Snacks and face masks: Volunteers adapt troop care packages to the times
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Care packages for deployed troops, often filled with items like cookies and cards, will feature something new in response to a worldwide pandemic: face masks.
Volunteers for Soldiers’ Angels, a charity based out of San Antonio, Texas, sewed face masks to put in care packages to send to service members overseas Wednesday night.
The organization bought yards of fabric to sew face masks after a Pentagon directive Sunday required troops to cover their faces if they cannot maintain social distancing standards.
“We are going to be sending masks, as well as sanitizer that is being donated by distilleries around the country,” said Amy Palmer, CEO of Soldiers’ Angels.
These packages should be on the way to troops in Afghanistan by the end of the week, Palmer said, adding that these shipments will also include Girl Scout cookies.
Soldiers' Angels, like other organizations that send care packages to deployed service members, has adapted to the coronavirus pandemic. Many workers and volunteers for these organizations are older and at greater risk of dying if infected.
Volunteers have been instructed not to go to the grocery store to buy supplies for care packages if it’s too risky, Palmer said.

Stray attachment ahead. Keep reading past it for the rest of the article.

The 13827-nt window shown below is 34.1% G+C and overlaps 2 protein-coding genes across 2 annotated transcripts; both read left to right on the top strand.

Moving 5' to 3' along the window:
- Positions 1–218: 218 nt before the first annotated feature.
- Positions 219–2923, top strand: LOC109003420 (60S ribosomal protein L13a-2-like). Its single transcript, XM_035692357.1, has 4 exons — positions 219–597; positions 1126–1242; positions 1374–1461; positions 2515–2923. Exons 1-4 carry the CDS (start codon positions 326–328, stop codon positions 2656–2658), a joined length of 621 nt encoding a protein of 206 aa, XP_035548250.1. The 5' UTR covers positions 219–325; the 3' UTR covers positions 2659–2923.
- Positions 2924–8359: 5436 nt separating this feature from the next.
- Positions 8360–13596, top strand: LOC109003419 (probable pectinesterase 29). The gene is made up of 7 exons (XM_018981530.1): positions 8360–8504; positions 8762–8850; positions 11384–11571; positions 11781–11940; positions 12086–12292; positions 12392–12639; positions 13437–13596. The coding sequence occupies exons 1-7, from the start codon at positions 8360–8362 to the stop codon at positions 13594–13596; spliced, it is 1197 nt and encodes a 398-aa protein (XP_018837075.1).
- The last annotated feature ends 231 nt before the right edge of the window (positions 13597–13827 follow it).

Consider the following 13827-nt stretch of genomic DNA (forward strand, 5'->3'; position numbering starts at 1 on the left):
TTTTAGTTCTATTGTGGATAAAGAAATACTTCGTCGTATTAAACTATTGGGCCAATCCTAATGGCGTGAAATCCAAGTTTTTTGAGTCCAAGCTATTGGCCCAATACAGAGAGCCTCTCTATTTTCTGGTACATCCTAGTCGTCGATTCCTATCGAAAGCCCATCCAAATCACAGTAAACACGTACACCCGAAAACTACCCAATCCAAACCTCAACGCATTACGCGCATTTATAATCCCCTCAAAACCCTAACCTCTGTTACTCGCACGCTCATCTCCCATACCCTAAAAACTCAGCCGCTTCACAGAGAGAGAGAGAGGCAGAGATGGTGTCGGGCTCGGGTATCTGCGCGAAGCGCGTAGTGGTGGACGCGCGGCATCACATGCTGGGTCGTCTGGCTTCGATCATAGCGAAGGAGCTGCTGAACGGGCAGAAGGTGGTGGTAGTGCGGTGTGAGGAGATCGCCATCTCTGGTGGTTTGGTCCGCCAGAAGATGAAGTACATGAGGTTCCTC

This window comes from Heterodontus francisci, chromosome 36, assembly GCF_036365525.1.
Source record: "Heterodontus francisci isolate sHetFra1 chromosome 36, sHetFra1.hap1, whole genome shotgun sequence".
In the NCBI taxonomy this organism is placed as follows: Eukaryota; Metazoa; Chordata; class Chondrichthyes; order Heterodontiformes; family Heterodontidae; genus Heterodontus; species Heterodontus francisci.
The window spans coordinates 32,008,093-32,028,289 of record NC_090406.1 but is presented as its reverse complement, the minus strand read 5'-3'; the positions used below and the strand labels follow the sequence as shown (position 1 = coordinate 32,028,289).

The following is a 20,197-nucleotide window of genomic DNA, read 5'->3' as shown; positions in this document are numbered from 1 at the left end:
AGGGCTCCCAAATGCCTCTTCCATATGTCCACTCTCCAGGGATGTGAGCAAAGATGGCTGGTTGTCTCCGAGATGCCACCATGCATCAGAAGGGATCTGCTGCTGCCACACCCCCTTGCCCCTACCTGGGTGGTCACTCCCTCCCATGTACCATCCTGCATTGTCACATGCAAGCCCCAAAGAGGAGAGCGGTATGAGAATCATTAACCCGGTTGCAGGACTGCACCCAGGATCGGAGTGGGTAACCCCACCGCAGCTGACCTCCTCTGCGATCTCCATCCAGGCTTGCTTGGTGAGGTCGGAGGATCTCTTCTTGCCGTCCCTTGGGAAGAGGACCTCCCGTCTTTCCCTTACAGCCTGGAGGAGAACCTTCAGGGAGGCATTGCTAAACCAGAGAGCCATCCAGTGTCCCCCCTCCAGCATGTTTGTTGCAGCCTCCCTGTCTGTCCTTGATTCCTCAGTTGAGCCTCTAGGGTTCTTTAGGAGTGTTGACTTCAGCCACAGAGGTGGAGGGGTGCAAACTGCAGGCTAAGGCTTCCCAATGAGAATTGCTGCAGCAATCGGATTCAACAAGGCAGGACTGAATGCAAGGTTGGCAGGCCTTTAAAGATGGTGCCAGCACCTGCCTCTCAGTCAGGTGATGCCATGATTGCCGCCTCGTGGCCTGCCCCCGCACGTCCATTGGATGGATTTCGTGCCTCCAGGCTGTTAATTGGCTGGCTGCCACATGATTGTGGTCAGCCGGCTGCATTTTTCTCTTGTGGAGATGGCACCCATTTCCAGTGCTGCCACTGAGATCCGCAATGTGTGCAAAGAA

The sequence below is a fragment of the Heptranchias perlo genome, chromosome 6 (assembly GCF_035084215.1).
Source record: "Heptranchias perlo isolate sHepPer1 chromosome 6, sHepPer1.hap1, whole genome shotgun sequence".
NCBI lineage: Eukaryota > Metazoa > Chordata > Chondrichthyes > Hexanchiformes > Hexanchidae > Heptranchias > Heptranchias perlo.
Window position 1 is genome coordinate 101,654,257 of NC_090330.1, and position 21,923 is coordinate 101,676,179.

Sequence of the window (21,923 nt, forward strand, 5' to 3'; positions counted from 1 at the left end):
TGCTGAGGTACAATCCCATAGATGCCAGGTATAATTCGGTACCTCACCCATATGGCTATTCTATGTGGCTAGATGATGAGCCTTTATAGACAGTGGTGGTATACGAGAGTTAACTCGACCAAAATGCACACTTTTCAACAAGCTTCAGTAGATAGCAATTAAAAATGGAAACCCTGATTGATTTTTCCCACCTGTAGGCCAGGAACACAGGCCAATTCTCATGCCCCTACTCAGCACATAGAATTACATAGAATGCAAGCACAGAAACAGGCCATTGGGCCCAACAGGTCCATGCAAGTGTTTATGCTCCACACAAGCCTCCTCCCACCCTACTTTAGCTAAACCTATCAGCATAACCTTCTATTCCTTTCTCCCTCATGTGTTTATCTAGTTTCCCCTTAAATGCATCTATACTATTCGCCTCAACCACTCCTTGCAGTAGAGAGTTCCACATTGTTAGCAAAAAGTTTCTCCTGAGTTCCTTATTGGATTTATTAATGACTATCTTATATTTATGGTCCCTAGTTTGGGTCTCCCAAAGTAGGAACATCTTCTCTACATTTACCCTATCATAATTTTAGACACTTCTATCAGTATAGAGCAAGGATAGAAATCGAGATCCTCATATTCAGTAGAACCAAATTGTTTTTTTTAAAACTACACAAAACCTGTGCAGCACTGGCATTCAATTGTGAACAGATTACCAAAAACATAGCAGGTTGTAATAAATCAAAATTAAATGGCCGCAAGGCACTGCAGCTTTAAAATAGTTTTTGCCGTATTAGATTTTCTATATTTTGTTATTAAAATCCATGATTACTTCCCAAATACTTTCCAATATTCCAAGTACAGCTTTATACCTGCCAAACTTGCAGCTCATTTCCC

The organization, like many other companies across America, has moved to minimal staffing to reduce the chances of infection. The number of boxes sent to troops overseas dipped slightly from around 21,000 in February to about 16,000 in March, Palmer said, although the company sent thousands of care packages last month to troops, families and first responders in the United States.
Charities such as the Maryland-based Operation We Care and the New Jersey-based American Recreational Military Services have stopped care package operations altogether to protect their volunteers, representatives for the groups said.
Operation Shoebox, based out of Belleview, Fla., also stopped sending care packages overseas, but has switched to sewing cloth masks for local health care workers, said Katie Harper, a spokeswoman for the group.
Other organizations, such as American Legion posts in Bethlehem, Conn., and Tulsa, Okla., as well as Soldiers’ Angels, have also begun sewing masks for health care workers and troops in the U.S. responding to the crisis.
It is inspirational that people have continued to donate for care packages, even in the midst of a pandemic, said Martin Boire, president of Support Our Troops.
The Tampa, Fla.-based charity is still sending care packages to troops in Afghanistan and Iraq, with workers for Support Our Troops sanitizing every item that goes in its care packages.
“(Support Our Troops) continues to receive goods and donations even during this difficult period, a testimony to the goodwill Americans have for their service members,” Boire said.